Monsieur Lemieux, the owner, manager, cook, and ring leader of the popular Franco-American shop was busy at the back supervising a young employee serving Lowell’s hallmark baked beans. As soon as he caught sight of Maman, his voice boomed. “You see that lady over there? Do you know who she is? Well let me tell you. Her husband is the doctor who saved my son’s life – Dr. Urbain Rejean who works at Saint Joseph’s Hospital. Last summer, my kid developed a really high fever and was moaning and groaning with belly pain. It got worse and worse and my wife persuaded me to call the doctor in the middle of the night. He came over, felt Paul’s belly and said the young man needed to be operated on right away. He took my son in his arms, brought him to Saint Joe’s and did the surgery himself, just in the nick of time. He told us later that Paul would have passed because of a busted appendix. That’s the story my friends. And take a look at my boy now.” He pointed towards a teenaged version of Ichabod Crane about to pour a huge ladle of piping hot beans into a round white cardboard container. Paul seemed flustered when the customers checked him out. The beans spilled, fortunately right back into the enormous crock pot.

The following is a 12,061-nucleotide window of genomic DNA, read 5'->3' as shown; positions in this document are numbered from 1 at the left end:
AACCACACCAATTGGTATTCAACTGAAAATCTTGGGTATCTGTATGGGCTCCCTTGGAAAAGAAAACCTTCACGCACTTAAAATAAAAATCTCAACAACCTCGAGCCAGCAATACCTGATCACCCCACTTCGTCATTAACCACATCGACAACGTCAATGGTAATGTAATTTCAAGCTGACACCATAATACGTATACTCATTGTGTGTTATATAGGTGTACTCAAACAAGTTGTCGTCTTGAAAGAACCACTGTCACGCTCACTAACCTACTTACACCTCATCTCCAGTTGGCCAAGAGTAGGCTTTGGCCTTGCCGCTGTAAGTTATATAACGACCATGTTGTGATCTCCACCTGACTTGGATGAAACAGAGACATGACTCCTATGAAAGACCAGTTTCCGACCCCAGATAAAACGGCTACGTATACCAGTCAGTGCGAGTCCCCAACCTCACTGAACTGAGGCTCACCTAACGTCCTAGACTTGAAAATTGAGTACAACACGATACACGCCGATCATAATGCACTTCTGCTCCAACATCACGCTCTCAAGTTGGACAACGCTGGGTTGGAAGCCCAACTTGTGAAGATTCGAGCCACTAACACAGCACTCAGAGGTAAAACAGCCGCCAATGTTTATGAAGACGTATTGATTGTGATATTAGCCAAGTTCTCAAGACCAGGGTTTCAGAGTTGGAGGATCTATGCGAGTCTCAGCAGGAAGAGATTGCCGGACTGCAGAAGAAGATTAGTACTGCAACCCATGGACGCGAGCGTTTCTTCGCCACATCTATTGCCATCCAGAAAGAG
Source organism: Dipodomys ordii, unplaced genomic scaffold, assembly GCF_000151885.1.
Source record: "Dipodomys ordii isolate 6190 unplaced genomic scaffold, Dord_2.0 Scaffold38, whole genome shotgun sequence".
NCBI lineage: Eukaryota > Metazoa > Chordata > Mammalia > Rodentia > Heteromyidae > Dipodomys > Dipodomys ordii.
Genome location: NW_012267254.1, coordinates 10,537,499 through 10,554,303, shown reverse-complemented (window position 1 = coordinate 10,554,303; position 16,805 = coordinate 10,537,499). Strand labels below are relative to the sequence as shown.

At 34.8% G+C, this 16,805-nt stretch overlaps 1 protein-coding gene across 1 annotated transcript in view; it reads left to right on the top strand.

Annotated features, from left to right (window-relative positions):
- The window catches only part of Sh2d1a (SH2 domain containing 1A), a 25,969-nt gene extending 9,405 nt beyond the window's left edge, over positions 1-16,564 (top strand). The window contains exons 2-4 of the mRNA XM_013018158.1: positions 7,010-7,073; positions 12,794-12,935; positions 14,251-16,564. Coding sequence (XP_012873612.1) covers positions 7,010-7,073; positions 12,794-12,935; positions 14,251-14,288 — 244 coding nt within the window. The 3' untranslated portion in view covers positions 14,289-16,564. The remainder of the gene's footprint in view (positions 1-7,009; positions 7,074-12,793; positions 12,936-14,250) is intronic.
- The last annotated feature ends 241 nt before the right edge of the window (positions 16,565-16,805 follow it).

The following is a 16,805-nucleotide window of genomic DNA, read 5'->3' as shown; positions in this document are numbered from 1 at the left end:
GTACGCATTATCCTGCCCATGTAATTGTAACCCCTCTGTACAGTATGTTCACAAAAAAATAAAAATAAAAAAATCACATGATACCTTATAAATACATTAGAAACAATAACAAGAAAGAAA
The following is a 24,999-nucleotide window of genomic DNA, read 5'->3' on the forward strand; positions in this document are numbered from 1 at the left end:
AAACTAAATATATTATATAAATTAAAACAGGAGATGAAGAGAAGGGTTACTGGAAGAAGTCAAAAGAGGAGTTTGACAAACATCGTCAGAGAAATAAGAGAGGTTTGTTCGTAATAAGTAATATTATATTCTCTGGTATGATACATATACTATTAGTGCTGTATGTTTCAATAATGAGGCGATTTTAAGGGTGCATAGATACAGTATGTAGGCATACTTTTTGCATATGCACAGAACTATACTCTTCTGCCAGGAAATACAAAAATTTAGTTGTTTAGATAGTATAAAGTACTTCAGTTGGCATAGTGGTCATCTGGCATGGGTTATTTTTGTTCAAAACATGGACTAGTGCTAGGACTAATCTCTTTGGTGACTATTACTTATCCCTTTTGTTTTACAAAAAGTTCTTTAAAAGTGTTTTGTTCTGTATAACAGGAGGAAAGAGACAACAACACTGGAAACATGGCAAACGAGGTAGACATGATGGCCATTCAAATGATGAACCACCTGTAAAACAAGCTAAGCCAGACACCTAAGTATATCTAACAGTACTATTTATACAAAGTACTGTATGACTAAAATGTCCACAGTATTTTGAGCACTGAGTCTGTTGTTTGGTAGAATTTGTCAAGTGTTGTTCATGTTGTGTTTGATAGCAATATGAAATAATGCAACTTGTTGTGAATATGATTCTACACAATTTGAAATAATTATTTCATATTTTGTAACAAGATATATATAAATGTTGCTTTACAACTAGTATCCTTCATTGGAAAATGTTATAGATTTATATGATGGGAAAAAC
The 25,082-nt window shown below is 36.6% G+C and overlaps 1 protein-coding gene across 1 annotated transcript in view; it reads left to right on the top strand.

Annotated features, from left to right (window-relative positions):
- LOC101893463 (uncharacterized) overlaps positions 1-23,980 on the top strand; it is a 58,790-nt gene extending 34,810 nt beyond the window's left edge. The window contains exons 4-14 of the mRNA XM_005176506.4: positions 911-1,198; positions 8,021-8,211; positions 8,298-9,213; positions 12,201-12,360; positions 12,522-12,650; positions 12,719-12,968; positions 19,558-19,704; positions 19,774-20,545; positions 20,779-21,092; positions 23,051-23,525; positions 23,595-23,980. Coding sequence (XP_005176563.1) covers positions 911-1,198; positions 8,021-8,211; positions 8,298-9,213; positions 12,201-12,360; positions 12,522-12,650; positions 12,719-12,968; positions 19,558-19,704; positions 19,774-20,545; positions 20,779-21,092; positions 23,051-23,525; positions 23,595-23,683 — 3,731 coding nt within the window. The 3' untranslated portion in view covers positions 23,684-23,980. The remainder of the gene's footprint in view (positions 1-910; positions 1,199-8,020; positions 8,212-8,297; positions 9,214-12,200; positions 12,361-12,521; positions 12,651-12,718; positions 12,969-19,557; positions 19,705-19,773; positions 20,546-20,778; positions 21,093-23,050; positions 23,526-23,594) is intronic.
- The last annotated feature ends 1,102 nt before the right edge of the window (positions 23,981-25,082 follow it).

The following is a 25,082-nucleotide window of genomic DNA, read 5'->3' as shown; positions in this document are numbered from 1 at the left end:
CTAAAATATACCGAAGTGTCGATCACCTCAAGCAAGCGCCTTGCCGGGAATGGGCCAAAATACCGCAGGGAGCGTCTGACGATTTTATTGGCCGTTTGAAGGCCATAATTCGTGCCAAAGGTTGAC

“I told you how to manoeuvre the ladle to quickly get the beans into the container Paul. Now try again. Sorry for the delay Madame Roussette. I’ll make sure you get some big chunks of lard, OK?”

Blanche figured Madame Roussette was one of those nice old ladies whose favorite pastime was food shopping and observing young people learning all about work and life. “Pas de problème mon garçon. And yes I’ll have some of that lard s’il vous plaît. C’est très bon.”

Monsieur Lemieux addressed the four customers waiting in line for their quart of beans. “You won’t mind if I serve la femme du Docteur first do you? Here are her kids. Comment ça va les enfants?”

Maman immediately responded. “Oh no Monsieur. We’ll keep our place and wait just like everyone else. Cutting the line is not a good example for les enfants. And anyway, we want to see the other goodies you’ve got today don’t we? Blanche, take Byron and Marguerite to the bakery shelf. I hope you still have some of that brown bread which accompanies the beans so well. Antoine will stay with me.”